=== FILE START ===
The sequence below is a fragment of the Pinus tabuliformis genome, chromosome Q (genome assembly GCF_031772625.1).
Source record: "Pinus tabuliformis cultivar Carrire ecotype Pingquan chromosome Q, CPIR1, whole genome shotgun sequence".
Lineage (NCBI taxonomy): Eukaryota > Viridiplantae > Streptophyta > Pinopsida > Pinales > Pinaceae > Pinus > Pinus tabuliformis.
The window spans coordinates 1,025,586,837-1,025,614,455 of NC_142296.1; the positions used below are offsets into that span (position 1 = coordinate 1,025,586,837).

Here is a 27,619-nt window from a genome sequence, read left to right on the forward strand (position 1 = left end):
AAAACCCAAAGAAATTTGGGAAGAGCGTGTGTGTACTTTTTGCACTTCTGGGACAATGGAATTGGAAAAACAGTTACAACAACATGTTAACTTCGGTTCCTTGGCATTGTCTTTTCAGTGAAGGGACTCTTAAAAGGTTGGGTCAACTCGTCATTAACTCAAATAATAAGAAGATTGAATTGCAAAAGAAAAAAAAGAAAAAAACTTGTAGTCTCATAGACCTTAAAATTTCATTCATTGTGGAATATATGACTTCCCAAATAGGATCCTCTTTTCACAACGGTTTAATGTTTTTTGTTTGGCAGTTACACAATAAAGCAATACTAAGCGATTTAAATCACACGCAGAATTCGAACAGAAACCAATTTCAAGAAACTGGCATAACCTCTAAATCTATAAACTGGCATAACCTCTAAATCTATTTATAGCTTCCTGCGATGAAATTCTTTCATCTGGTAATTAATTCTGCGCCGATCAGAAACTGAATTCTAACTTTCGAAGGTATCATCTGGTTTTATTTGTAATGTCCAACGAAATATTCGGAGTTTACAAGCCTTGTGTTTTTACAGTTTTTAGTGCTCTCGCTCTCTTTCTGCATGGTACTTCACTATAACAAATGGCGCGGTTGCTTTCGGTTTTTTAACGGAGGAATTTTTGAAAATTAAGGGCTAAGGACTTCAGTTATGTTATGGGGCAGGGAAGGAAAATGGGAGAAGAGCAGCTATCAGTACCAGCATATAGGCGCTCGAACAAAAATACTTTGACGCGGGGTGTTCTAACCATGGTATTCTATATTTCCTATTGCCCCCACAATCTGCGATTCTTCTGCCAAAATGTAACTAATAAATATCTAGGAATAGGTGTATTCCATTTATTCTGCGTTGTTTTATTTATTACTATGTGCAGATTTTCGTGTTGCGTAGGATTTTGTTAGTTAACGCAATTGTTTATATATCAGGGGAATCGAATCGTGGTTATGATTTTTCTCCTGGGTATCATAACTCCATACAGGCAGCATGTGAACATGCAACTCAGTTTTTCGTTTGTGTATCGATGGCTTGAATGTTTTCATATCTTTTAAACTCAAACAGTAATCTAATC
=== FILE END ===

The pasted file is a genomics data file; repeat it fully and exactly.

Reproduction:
The sequence below is a fragment of the Pinus tabuliformis genome, chromosome Q (genome assembly GCF_031772625.1).
Source record: "Pinus tabuliformis cultivar Carrire ecotype Pingquan chromosome Q, CPIR1, whole genome shotgun sequence".
Lineage (NCBI taxonomy): Eukaryota > Viridiplantae > Streptophyta > Pinopsida > Pinales > Pinaceae > Pinus > Pinus tabuliformis.
The window spans coordinates 1,025,586,837-1,025,614,455 of NC_142296.1; the positions used below are offsets into that span (position 1 = coordinate 1,025,586,837).

Here is a 27,619-nt window from a genome sequence, read left to right on the forward strand (position 1 = left end):
AAAACCCAAAGAAATTTGGGAAGAGCGTGTGTGTACTTTTTGCACTTCTGGGACAATGGAATTGGAAAAACAGTTACAACAACATGTTAACTTCGGTTCCTTGGCATTGTCTTTTCAGTGAAGGGACTCTTAAAAGGTTGGGTCAACTCGTCATTAACTCAAATAATAAGAAGATTGAATTGCAAAAGAAAAAAAAGAAAAAAACTTGTAGTCTCATAGACCTTAAAATTTCATTCATTGTGGAATATATGACTTCCCAAATAGGATCCTCTTTTCACAACGGTTTAATGTTTTTTGTTTGGCAGTTACACAATAAAGCAATACTAAGCGATTTAAATCACACGCAGAATTCGAACAGAAACCAATTTCAAGAAACTGGCATAACCTCTAAATCTATAAACTGGCATAACCTCTAAATCTATTTATAGCTTCCTGCGATGAAATTCTTTCATCTGGTAATTAATTCTGCGCCGATCAGAAACTGAATTCTAACTTTCGAAGGTATCATCTGGTTTTATTTGTAATGTCCAACGAAATATTCGGAGTTTACAAGCCTTGTGTTTTTACAGTTTTTAGTGCTCTCGCTCTCTTTCTGCATGGTACTTCACTATAACAAATGGCGCGGTTGCTTTCGGTTTTTTAACGGAGGAATTTTTGAAAATTAAGGGCTAAGGACTTCAGTTATGTTATGGGGCAGGGAAGGAAAATGGGAGAAGAGCAGCTATCAGTACCAGCATATAGGCGCTCGAACAAAAATACTTTGACGCGGGGTGTTCTAACCATGGTATTCTATATTTCCTATTGCCCCCACAATCTGCGATTCTTCTGCCAAAATGTAACTAATAAATATCTAGGAATAGGTGTATTCCATTTATTCTGCGTTGTTTTATTTATTACTATGTGCAGATTTTCGTGTTGCGTAGGATTTTGTTAGTTAACGCAATTGTTTATATATCAGGGGAATCGAATCGTGGTTATGATTTTTCTCCTGGGTATCATAACTCCATACAGGCAGCATGTGAACATGCAACTCAGTTTTTCGTTTGTGTATCGATGGCTTGAATGTTTTCATATCTTTTAAACTCAAACAGTAATCTAATC